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Re: ISSUE-1: What happens when you can't dereference a profile document?

From: Toby Inkster <tai@g5n.co.uk>
Date: Thu, 11 Mar 2010 19:47:18 +0000
To: Manu Sporny <msporny@digitalbazaar.com>
Cc: RDFa WG <public-rdfa-wg@w3.org>
Message-ID: <1268336838.15904.44.camel@ophelia2.g5n.co.uk>
On Thu, 2010-03-11 at 12:37 -0500, Manu Sporny wrote:
> Both Ben and Toby have been concerned about what happens when you
> cannot dereference an RDFa Profile document. Both of them have
> expressed that he would like to see a placeholder triple that is
> generated when a profile document cannot be dereferenced. RDFa
> toolchains can then dereference the profile document at a later time
> and re-write the triple when the profile document becomes available. 

Frankly it's not just the case of what happens if the profile document
is temporarily down, but we also have to consider what happens if the
profile document is *permanently* down.

Let's assume that this:

	<b profile="http://example.com/vocab" typeof="Person"
		property="name">Joe Bloggs</b>

Is supposed to expand to:

	@prefix foaf: <http://xmlns.com/foaf/0.1/> .
	[] a foaf:Person ; foaf:name "Joe Bloggs" .

But the example.com vocabulary disappears *permanently*. Now say we
allow it to continue to generate triples, using fallback URIs, e.g.

	@prefix vocab1: <http://example.com/vocab#> .
	[] a vocab1:Person ; vocab1:name "Joe Bloggs" .

Now, tools that know about FOAF won't know what these triples mean, so
you might wonder what's the value in them. But when we start to combine
them with triples found on other pages, the value starts to appear.

Say another page contains:

	<b profile="http://example.com/vocab" typeof="Person"
		property="name">Alice Gibbs</b>

Then our theoretical consumer knows that Joe Bloggs and Alice Gibbs are
the same kind of thing, in some way.

A third page might contain:

	<div xmlns:foaf="http://xmlns.com/foaf/0.1/"
	  profile="http://example.com/vocab" typeof="Person">
		<span property="name">Bob Jenkins</span>
		(<span property="foaf:gender">male</span>)
	</div>

Now, not only does it know that Bob Jenkins is the same type of thing
that Alice Gibbs and Joe Bloggs are; it also knows that Bob Jenkins is a
foaf:Agent (this can be reasoned from FOAF's definition of the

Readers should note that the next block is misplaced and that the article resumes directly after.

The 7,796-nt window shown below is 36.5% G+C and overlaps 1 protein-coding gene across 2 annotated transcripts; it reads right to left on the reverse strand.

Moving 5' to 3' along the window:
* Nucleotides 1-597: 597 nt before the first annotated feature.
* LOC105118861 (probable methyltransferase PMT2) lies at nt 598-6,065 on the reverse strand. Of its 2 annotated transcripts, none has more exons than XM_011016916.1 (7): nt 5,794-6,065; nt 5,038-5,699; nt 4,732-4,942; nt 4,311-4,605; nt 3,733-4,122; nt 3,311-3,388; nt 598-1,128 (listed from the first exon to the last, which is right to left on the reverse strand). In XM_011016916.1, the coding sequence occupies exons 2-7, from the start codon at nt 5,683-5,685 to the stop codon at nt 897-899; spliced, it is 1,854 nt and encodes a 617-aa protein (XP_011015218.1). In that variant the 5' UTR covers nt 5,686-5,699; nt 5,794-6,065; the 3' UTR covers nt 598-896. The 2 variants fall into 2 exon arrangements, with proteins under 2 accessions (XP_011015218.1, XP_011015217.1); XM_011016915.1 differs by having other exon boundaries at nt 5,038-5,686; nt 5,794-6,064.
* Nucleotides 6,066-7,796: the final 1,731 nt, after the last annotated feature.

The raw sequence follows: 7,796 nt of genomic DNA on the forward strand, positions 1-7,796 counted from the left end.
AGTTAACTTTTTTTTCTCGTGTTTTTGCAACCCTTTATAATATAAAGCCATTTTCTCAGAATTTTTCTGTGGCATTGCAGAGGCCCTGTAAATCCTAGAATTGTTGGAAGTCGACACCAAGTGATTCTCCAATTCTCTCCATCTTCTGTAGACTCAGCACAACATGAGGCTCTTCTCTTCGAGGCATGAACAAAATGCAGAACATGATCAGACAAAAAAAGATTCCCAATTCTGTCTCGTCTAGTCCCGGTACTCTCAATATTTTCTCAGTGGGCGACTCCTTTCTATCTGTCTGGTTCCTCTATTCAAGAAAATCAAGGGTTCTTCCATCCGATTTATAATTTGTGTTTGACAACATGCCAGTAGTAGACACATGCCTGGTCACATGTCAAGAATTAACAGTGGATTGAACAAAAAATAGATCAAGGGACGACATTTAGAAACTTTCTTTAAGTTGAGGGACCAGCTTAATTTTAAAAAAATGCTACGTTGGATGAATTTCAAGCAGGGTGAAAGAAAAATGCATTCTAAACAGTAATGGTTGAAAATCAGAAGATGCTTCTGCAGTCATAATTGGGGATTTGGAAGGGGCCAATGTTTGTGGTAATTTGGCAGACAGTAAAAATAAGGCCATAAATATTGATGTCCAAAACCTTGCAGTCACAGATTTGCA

foaf:gender property). It can't be sure that Alice Gibbs and Joe Bloggs
are foaf:Agents, but it can be sure that this vocab1:Person class isn't
disjoint with foaf:Agent. (i.e. they're at least overlapping classes.)

That is, making the parser generate fallback triples allows the consumer
the option of building up a picture of the profile terms from other
sources, regardless of whether the profile eventually becomes available
again.

A big question that needs to be answered before we can determine whether
this is feasible is: how many profiles can be active at once?

e.g. given:

	<div profile="a">
	  <div profile="b">
	    <span typeof="Foo" property="bar" resource="[baz]" />
	  </div>
	</div>

Let's assume that profile 'a' defines 'Foo' and 'bar'; and profile 'b'
defines 'bar' and 'baz'.

For 'baz', I don't imagine there is any contention. Profile b's
definition wins.

For 'bar' there are three possible outcomes:

	- it resolves to profile b's definition only, as the nearest
	  ancestor profile;
	- it resolves to profile a's definition only, because it "got
	  there first"; or
	- it generates two triples, using both definitions.

But what about 'Foo':

	- it's treated as typeof="" because the nearest ancestor
	  profile does not define it; or
	- the parser figures out that b does not define Foo, so
	  checks the next ancestor profile for a definition.

If we make the decision that there's only ever one profile active, then
when parsing the <span/>, profile 'a' will be ignored, so we get 'Foo'
undefined, with 'bar' and 'baz' defined by profile 'b'.

If there's only every one profile active, then generating these fallback
triples becomes a very easy option, because we know exactly which
profile was *supposed* to define them.

> Toby has an alternate mechanism that uses @default-prefix and requires
> RDFa processors to understand a subset of OWL.

@default-prefix was just a temporary name for the attribute while we
were deciding. @profile is fine.

The subset of OWL required is not much more complicated to implement
than the current suggested vocabulary for profiles. It's merely a way of
saying that this term from the profile:

	<http://example.com/vocab#Person>

is equivalent to this one:

	<http://xmlns.com/foaf/0.1/Person>

-- 
Toby A Inkster
<mailto:mail@tobyinkster.co.uk>
<http://tobyinkster.co.uk>
Received on Thursday, 11 March 2010 19:48:02 GMT

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